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Restoration Hardware Holdings' stock has been a stunner since its 2012 IPO. It had doubled since May so a recent pullback was to be expected. Is it still a good house in the upscale home-goods neighborhood? Here are five things to consider.
Room at the top
The company recently reported and the stock sunk. However, it wasn't reacting to earnings, not after 15 straight quarters of double digit revenue growth, raised guidance, and margin expansion. The departure of co-CEO Carlos Alberini to head Lucky Brand took it down. Alberini explained that at age 59, and with a long-held desire to run a company, Lucky was an opportunity too good to miss.
Concern over top management lingers as Alberini was credited as the day-to-day operations man. The Wall Street Journal also characterized Alberini as the more numbers-oriented guy. Current co-CEO and founder/curator Gary Friedman only returned to his job in July after a ten month board investigation into an inappropriate employee relationship.
CEO Gary Friedman
source: his Letter from the Chairman Emeritus
Friedman tends toward high-flown rhetoric and the unconventional. Since his return he has announced the company's entrances into the contemporary art market, music, and hotels. He also replaced the marketing department with a Truth Group. In a letter from the Chairman Emeritus he wrote:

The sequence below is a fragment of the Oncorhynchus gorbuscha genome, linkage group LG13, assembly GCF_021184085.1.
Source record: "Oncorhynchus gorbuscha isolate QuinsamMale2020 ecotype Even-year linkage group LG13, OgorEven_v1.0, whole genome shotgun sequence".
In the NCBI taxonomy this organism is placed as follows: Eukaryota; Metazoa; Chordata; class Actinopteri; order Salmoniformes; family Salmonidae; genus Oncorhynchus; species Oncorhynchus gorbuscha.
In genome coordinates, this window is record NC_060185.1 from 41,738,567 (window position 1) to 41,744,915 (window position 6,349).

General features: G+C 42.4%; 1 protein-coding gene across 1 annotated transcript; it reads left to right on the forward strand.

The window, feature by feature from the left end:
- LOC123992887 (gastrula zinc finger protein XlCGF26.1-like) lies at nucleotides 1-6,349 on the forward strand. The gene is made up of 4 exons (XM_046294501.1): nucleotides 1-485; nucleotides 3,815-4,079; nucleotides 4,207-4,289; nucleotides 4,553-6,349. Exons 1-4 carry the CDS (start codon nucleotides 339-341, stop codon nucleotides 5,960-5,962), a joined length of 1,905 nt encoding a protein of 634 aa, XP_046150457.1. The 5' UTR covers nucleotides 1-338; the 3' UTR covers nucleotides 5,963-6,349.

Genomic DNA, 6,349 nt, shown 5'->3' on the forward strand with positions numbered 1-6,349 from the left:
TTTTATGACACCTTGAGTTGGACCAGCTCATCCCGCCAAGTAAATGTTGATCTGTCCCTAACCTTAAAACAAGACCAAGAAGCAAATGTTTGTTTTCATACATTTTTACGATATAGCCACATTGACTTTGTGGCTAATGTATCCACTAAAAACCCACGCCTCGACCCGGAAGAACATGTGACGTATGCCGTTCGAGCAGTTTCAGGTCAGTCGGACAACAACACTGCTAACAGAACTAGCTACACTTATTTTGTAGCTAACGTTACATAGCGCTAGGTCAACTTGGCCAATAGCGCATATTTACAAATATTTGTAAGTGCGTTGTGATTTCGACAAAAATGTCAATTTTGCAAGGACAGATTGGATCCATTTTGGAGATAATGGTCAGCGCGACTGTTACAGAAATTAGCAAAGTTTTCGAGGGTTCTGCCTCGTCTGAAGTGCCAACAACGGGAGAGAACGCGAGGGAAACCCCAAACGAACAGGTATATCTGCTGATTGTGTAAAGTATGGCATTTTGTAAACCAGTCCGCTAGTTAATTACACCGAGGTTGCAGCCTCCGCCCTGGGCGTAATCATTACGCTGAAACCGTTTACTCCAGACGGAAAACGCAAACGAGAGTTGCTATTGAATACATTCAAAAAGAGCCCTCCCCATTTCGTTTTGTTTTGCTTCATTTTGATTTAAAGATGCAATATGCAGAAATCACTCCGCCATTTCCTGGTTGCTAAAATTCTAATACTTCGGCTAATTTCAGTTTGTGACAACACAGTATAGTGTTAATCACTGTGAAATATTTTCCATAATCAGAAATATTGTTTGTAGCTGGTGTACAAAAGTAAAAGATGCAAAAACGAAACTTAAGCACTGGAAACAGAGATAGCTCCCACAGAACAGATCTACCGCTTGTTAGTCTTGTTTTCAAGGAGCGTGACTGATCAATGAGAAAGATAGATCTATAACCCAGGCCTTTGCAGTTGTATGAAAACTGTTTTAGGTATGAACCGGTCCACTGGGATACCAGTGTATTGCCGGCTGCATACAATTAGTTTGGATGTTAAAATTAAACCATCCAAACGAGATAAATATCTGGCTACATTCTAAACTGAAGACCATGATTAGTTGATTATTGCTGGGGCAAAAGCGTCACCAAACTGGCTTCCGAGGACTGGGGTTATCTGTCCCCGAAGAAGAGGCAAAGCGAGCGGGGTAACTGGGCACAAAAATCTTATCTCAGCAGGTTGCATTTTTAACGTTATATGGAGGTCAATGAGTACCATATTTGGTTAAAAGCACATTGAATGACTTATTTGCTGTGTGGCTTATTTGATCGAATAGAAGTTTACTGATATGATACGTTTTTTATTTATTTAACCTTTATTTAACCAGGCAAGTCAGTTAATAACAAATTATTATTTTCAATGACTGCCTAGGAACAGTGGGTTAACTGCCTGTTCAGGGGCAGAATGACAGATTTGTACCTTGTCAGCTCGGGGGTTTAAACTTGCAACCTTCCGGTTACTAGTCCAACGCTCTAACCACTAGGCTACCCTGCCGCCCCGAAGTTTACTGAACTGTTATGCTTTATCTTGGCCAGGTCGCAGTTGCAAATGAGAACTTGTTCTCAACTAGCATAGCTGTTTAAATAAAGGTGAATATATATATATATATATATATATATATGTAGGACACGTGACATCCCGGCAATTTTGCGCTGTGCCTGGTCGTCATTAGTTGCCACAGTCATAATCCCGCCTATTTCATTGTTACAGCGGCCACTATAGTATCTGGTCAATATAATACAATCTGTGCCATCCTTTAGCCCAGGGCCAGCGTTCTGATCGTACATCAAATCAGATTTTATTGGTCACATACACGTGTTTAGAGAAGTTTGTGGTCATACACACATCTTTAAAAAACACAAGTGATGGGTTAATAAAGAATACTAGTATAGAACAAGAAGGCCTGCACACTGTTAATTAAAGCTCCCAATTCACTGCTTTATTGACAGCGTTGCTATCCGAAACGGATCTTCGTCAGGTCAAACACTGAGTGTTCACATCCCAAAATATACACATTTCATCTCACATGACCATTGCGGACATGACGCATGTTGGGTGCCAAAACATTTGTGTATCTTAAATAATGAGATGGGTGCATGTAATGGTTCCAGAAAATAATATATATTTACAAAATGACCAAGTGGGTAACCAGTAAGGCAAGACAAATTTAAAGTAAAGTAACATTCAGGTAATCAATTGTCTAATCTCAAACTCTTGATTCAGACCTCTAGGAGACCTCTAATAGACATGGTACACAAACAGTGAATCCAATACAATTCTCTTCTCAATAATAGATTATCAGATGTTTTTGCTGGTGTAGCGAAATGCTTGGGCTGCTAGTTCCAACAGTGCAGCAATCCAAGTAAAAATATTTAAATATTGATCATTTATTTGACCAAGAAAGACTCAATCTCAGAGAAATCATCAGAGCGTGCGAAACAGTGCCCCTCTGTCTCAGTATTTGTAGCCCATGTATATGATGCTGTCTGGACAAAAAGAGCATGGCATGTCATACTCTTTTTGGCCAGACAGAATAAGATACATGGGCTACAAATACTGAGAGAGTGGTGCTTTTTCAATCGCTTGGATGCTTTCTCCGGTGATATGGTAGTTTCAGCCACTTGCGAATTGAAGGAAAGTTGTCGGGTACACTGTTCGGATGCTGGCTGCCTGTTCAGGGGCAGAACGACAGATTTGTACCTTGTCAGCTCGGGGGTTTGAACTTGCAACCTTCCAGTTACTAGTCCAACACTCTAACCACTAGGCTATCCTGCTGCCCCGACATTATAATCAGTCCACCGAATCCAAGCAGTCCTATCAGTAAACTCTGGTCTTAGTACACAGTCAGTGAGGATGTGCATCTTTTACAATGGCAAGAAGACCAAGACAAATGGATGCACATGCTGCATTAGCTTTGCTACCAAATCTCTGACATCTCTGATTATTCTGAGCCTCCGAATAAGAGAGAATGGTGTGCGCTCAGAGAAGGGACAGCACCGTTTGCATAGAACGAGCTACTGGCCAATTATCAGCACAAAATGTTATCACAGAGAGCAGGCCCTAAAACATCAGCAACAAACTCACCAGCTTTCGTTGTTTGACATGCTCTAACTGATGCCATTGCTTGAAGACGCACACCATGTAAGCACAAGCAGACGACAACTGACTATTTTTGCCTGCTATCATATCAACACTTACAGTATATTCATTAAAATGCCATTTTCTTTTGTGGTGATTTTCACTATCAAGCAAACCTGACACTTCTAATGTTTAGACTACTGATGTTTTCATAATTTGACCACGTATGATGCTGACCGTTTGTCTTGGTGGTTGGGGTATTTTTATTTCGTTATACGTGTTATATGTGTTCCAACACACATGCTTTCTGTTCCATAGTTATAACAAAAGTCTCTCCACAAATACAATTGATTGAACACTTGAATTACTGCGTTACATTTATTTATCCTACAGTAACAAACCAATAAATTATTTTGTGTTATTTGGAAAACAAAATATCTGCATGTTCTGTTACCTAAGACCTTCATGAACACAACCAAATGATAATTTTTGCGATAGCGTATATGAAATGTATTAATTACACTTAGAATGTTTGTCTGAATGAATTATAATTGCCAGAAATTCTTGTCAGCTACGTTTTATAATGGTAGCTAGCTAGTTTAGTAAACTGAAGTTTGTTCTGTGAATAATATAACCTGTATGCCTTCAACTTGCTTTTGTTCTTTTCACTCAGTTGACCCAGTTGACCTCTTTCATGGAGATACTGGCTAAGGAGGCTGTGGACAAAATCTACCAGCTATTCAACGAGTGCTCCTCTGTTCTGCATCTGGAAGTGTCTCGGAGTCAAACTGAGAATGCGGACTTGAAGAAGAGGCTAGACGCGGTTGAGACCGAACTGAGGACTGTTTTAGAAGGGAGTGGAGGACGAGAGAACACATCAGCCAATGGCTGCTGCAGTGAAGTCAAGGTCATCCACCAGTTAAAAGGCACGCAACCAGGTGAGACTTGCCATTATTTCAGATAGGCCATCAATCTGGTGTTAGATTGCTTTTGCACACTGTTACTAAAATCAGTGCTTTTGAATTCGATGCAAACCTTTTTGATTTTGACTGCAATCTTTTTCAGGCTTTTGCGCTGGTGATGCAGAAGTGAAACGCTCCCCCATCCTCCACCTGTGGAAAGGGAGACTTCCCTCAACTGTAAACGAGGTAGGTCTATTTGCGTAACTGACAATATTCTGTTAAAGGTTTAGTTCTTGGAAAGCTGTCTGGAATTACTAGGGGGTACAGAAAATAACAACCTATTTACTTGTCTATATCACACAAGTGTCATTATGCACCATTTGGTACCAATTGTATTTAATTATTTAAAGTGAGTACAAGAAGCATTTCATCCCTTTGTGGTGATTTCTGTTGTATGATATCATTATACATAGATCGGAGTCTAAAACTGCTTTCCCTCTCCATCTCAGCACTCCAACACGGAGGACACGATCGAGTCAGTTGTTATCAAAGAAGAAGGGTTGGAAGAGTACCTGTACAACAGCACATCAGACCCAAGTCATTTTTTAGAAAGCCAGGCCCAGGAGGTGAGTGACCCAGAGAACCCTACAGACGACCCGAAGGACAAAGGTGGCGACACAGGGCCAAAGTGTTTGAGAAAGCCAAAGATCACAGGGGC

We decided to eliminate the marketing department in favor of having a Truth Group, as marketing can at times be manipulative. We said to ourselves, if we are doing things we're truly passionate about, we don't have to worry about marketing campaigns.
Friedman is the brand and the man who staved off bankruptcy. Alberini will stay on the board but the company needs a day-to-day manager and has no replacement yet.
Macy's should be worried
On the second quarter call Friedman detailed the company's move into apparel as well as mentioning over thirty offers from prime malls to add Restoration Hardware to their top-tier locations.
Apparel and home goods is Macy's bailiwick and its higher-end Bloomingdales stores would feel the most impact from Restoration Hardware with its luxury high-end furnishings and apparel. Restoration Hardware morphing into a quasi-department store is a definite possibility.
At the Goldman Sachs Global Retailing Conference in September, Friedman said, "We've long said that we believe we can curate a world far beyond the four walls of the home." Macy's, watch out.
So should Williams-Sonoma
Before Restoration Hardware Friedman was President of rival Williams-Sonoma . When he took the job as CEO of 'Resto' (as the company is known around the office) it was near bankruptcy. Friedman poured in $4.5 million of his own money (he is still the largest individual shareholder) and jettisoned fully half of Restoration Hardware's inventory to focus on high-end furnishings.
Williams-Sonoma owns Pottery Barn, West Elm, and Rejuvenation and competes in the $143 billion U.S. home-furnishings business. Restoration Hardware's outgoing Alberini said, "half of that spend is controlled by the affluent," the company's core customer.